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05 July 2014 @ 11:46 am
Rewatched "My Boyfriend is a Vampire" (FK s3e06)  
Rewatching "My Boyfriend is a Vampire" last night while re-ripping my oldest CD albums from WMA to MP3, I found the silliness of the talk show still very silly, the flashback still disconnected, and the third-season-ness on every level unmistakable at any range... but... barring the ending, it dawned on me that this is one of the smarter and better executed episodes of early third season!

The parallels in the present-day story really do work. Maggie, Charley, Tracy and Natalie. Four women in four very different but comparable frustrating relationships that mix personal and professional involvement, hopes and facts, understandings and misunderstandings. "Wellness and unwellness love," if we must.

First, we have Tracy and Maggie: the newer relationships.

Tracy is very near the beginning of her interactions with Vachon. Her hopes and illusions are as much those of the stage of her acquaintance as of complications from Vachon's vampirism or specifics of him as an individual. She wants a relationship with him, she says; it doesn't yet exist. She's conscious that she's negotiating a space where her and his understandings and desires haven't yet synced, if they ever will. She's like Natalie in that the other person in this relationship really is a vampire and that she perceives the border between hope and fact; she's like Maggie in that her relationship is new and light; she's not much like Charley.

Maggie's situation seems pitiful and condemnable to us -- an ongoing fantasy with an adulterous coward who doesn't really respect or love her, and a new one-night-stand with Jerry who thinks (perhaps correctly) that she's mentally ill -- but she was evidently having fun and was satisfied with herself and the story she'd chosen, whether or not she really understood that line between her reality and fantasy. She's like Tracy in that her relationships don't (yet, in Tracy's case, perhaps) run very deep; she's like Charley in that she's perhaps lost her grip on the difference between reality and fantasy; she's not much like Natalie, although her self-presentation on the talk show makes Natalie see herself and Nick in a different way.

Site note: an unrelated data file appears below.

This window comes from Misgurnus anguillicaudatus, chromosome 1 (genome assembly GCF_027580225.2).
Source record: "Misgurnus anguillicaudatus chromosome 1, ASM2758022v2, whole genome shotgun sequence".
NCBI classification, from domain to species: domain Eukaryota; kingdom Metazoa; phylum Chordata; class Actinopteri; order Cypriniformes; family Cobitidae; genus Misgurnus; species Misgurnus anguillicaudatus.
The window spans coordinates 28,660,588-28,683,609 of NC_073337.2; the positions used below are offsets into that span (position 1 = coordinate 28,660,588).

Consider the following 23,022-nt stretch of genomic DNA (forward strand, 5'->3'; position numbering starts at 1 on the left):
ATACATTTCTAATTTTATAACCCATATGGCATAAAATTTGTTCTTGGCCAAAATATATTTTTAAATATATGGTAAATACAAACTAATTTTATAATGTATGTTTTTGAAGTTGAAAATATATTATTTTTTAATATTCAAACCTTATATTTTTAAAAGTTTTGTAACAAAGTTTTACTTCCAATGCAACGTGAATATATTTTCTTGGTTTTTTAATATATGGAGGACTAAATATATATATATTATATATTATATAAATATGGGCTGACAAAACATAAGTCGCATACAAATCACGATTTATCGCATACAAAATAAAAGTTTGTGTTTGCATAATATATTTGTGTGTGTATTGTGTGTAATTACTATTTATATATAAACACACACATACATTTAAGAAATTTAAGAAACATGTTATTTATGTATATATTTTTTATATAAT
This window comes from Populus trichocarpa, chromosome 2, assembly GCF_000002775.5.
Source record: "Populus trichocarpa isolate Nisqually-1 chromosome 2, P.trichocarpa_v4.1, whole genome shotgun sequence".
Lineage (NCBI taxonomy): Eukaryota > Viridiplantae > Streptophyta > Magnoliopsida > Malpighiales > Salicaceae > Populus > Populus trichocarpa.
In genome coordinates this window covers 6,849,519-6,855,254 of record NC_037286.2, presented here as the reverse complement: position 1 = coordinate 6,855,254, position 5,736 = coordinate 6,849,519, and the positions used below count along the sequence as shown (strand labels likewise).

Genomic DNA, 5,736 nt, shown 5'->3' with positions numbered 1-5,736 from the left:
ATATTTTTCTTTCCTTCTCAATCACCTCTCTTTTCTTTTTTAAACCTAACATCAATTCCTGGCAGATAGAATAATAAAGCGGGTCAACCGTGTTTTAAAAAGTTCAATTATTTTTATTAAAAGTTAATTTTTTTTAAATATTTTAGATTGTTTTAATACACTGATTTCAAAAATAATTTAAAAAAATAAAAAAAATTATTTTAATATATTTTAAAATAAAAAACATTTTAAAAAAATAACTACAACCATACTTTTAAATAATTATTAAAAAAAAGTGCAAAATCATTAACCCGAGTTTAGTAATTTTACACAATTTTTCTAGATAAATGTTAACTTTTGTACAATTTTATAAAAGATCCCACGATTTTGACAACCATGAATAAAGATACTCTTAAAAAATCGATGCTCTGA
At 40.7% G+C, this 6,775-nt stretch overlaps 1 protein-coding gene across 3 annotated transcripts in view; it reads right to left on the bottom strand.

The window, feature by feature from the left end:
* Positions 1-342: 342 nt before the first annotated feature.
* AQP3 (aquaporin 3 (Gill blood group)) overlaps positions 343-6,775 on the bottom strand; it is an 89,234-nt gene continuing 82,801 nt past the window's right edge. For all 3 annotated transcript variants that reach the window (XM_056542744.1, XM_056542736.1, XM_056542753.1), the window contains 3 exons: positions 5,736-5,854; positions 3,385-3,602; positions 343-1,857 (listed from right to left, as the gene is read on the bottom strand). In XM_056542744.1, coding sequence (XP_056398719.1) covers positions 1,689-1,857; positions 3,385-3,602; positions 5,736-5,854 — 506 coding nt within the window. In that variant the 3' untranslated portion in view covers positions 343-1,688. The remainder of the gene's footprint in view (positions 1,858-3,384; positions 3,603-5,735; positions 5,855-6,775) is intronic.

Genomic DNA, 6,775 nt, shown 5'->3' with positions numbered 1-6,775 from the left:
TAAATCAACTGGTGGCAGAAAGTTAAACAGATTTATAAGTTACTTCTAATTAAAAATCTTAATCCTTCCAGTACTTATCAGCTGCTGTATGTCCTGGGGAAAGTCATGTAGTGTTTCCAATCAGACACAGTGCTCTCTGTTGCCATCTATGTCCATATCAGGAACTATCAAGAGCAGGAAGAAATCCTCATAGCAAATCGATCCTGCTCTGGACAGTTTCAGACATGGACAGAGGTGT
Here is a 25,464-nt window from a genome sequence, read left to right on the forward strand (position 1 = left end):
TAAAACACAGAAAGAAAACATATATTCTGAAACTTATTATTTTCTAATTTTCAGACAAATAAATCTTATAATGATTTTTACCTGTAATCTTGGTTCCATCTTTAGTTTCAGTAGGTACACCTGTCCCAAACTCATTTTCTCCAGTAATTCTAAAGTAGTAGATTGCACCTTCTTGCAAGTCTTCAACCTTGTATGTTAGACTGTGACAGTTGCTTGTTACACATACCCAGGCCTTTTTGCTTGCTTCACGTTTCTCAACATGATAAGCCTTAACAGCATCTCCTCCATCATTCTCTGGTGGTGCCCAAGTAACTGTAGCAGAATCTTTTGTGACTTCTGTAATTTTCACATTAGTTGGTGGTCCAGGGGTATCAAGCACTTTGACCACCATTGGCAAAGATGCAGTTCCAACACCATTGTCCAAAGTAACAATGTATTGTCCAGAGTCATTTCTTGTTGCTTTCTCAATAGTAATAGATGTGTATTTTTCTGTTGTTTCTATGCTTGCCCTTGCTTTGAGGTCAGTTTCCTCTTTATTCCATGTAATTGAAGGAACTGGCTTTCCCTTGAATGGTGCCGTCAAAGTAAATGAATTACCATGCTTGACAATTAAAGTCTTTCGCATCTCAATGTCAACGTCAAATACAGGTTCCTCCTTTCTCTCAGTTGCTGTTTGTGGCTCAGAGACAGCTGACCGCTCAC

Next, we have Charley and Natalie, who have been in their respective relationships far longer and far deeper than Maggie and Tracy, and who are reaching breaking points.

Charley's break is murder and attempted murder, first of her rivals and then of Jerry himself. (She evidently loses her grasp at the end such that she doesn't understand the line between television and reality, if she did before, which brings out her parallel with Maggie.) It's important to recognize that Charley's and Jerry's careers are closely tied, not unlike Natalie's and Nick's, and that Charley has been working her heart out on behalf of Jerry's goals for years, while Jerry gets the recognition; again, not unlike Natalie's work on Nick's cases and cure, while she's obscure in the morgue and he's hero-cop on the news and cause célèbre in the vampire community. It's also significant that while Charley and Jerry have had romantic encounters in the past, as Natalie and Nick have (e.g. "Be My Valentine"), Jerry honestly doesn't perceive any ongoing romantic attachment between them, while Charley does... and Nick wouldn't have slept with Marian in "Blackwing" (and run to Natalie bursting with afterglow) if she thought at that time that he and Natalie were having an ongoing romance.

Now, Natalie's break is completely unlike Charley's! Natalie makes the sane, sensible and proportional choice at that point of "giving up on" Nick for her own health and future... and perhaps to wake him up? Natalie walks away. It's gorgeous and perfect! Third season is falling apart thematically from earlier stances; Nick is no longer striving personally as he did in first season, and the episodes, by structure and script, even when the mysteries are solved and the criminals apprehended, are constantly asserting a randomness, an incomprehensibility and helplessness, that first season and the best of second fought hard with Nick's convictions and experience, Natalie and Schanke's support, and the triumph of the good and the right. (Natalie once again stands in for fans, but I won't go there just now.) Natalie's choice is a tipping point! If you didn't know what comes next...

...but of course we know. Convenient Plot Device. The syndicated '90s TV reset button. That dratted card and whatever it says. (Y'all know about "the card challenge" on fkfic-l, right? Fanfic to reveal what's in that card to so magically make everything better between them?) We miss this exit and continue on the road to "Last Knight."

Even under the exigencies of television at the time, which abhorred continuity in general and plots spanning multiple episodes in specific, surely Natalie's stand could have been a turning point for her and Nick and the entire show! Surely there could have been worthwhile pain, lessons learned and taught on both sides, and a restart of much greater proportions and impact, reigniting the garlic pills, sunbed, protein shakes, raw hamburger and all that they symbolized! The tag scene is clearly at least days, and perhaps weeks, after the rest of the episode, with Jerry's bullet-holed arm in a sling as he interviews Tracy seriously on The "New" Jerry Show. It could have been more than just what that card says that brings Natalie back to the loft, and things could have credibly changed significantly from then on, fighting harder for goals made more clear...

~sigh~

What third season didn't do, fanfic still can. Thank goodness.

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